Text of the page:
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Will biofuels become a significant alternative fuel for shipping?

Will biofuels become a significant alternative fuel for shipping?
When it comes to alternative fuel for ships LNG and batteries have received the most public attention, but GoodFuels is pushing another alternative – biofuels – which it believes will become a significant part of the fuel mix for shipping in the future.

Rotterdam headquartered GoodFuels has developed what it describes as a “drop-in” marine bio-fuel, which can be used on existing vessels without the need for retro-fitting.

Speaking to Seatrade Maritime News Michael Schaap, commercial director of GoodFuels Marine, explains, “Our biofuels are a ‘drop in’ fuel - put simply, they blend seamlessly with traditional fossil fuels. This means that biofuels have a low barrier to entry, as they require no infrastructure investment and current power and propulsion systems can remain in place.”

All that is required is a standard fuel tank and ex-pipe facility at the berth or a bunker barge.

As with LNG biofuels offer a 100% reduction SOx emissions, but they can also provide up to a 90% reduction in CO2 emissions compared to fossil fuels, an area in which shipping is facing increasing pressure.

Schaap also stresses the sustainability of its biofuels and says it, “assures customers that no biofuel streams that are in competition with food sources or that are otherwise unethical will be used in the final product”.

Not surprisingly GoodFuels initial focus is on areas where the environment and emissions from a shipping are already in focus such as Northern Europe, the Nordic region and West Coast US. The company is also looking at Asia and recently visited Singapore, which is home to the world’s largest biofuel plant.

In terms of pricing Schaap says, “At present the price of biofuels is just over the price of MGO - how much over depends on volume, logistics and geographical deployment – but Phase 2 and Phase 3 biofuels coming on-stream over the next few years are envisaged to be cheaper than MGO.” As with other alternative fuels subsidies and reduced port dues are also a factor.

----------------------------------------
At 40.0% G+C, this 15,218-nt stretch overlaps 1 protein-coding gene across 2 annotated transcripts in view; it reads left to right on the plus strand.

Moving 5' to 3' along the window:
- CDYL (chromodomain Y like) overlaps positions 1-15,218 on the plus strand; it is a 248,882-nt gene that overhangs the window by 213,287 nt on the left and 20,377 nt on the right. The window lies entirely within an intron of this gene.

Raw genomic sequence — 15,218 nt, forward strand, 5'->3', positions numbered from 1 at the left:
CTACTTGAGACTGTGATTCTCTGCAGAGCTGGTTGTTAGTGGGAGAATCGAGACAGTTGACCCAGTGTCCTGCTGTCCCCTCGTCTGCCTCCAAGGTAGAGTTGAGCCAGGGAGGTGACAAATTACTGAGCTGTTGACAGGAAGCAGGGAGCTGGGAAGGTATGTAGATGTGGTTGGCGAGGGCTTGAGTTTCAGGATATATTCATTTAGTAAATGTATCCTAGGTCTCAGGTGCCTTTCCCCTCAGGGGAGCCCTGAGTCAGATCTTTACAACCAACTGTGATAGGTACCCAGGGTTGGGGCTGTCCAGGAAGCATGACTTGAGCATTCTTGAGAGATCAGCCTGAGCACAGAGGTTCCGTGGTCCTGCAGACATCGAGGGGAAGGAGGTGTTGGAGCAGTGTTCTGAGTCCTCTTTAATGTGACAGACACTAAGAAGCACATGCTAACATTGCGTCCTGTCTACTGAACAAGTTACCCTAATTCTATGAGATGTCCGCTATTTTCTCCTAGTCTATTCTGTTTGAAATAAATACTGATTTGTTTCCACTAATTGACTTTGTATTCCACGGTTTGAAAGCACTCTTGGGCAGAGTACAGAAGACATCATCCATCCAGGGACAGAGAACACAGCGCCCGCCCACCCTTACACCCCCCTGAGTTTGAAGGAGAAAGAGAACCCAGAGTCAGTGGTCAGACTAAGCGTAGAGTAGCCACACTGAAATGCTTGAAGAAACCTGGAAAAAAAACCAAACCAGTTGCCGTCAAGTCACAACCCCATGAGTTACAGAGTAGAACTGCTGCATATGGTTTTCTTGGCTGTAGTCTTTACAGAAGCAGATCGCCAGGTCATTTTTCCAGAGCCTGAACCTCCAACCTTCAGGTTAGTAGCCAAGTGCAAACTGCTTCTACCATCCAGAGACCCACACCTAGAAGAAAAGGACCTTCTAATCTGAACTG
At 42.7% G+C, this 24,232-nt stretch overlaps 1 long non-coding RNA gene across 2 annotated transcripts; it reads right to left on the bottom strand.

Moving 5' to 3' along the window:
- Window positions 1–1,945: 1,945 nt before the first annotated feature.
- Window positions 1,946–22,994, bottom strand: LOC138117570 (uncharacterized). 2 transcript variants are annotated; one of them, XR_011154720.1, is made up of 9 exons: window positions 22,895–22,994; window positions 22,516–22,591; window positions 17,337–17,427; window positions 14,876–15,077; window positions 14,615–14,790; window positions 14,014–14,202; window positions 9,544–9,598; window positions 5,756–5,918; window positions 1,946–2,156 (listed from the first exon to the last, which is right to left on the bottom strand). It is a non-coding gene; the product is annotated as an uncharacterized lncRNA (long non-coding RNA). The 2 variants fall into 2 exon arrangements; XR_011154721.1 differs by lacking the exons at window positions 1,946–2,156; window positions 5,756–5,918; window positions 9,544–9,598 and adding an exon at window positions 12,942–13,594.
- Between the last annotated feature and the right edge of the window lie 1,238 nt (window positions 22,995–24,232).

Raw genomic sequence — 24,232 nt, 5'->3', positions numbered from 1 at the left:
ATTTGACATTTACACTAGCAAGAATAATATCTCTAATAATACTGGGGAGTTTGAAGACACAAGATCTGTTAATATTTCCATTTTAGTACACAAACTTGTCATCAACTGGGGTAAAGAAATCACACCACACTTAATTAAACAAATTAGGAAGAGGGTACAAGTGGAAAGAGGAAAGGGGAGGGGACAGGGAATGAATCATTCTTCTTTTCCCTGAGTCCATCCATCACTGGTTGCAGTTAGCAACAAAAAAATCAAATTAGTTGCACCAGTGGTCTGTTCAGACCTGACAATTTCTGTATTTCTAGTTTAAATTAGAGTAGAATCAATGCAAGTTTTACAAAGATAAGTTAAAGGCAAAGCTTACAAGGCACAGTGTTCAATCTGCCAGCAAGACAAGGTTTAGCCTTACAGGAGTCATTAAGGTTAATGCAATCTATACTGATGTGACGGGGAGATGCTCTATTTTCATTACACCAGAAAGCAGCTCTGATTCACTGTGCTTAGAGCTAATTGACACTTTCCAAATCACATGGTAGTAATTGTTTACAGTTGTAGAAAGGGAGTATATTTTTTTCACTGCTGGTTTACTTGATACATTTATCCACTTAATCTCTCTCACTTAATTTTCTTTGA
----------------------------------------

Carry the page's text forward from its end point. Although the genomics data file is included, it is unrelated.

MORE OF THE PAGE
He says that premium MGO replacement biofuels are already available in Amsterdam and Rotterdam and that there has been “considerable uptake” but does not exactly how many vessels are using biofuels.

“GoodFuels Marine’s recent collaboration with the Dutch coastguard to supply biofuels for use in their vessels is a tangible example of the constantly increasing demand for biofuels. We are working with Boskalis, our launch customer, to have biofuels available in other locations as well soon.”

Dredgers are a vessel type the company sees as suited to biofuels working on government contracts close to sure where environmental credentials can be key. It also a market in vessels that operate in ports such as workboats and tugboats, shortsea shipping in Europe, and ferries and cruiseships.

Asked about how he sees the market developing Schaap says: Over the next five years, we believe that the market will trend towards greater adoption of biofuels as a real part of the marine fuel mix.” Longer-term estimates have put biofuels at 5% to 10% of the marine fuel mix.

This is a significant volume and brings the question as whether there is the capacity supply the quantities of biofuels that would be required by the shipping industry.

“There are a number of streams that readily offer themselves up as a feedstock, some only a small step away from full-scale commercial use. Large industrial residues from the paper and pulp industry are already being converted into fuel for other sectors; the shipping industry could initially start with these.

“By the careful management of blending and supply, and by keeping hold of the reins on quality and quantity, biofuels can be refined in enough amounts for the fuel to become a wide-scale alternative marine fuel.”

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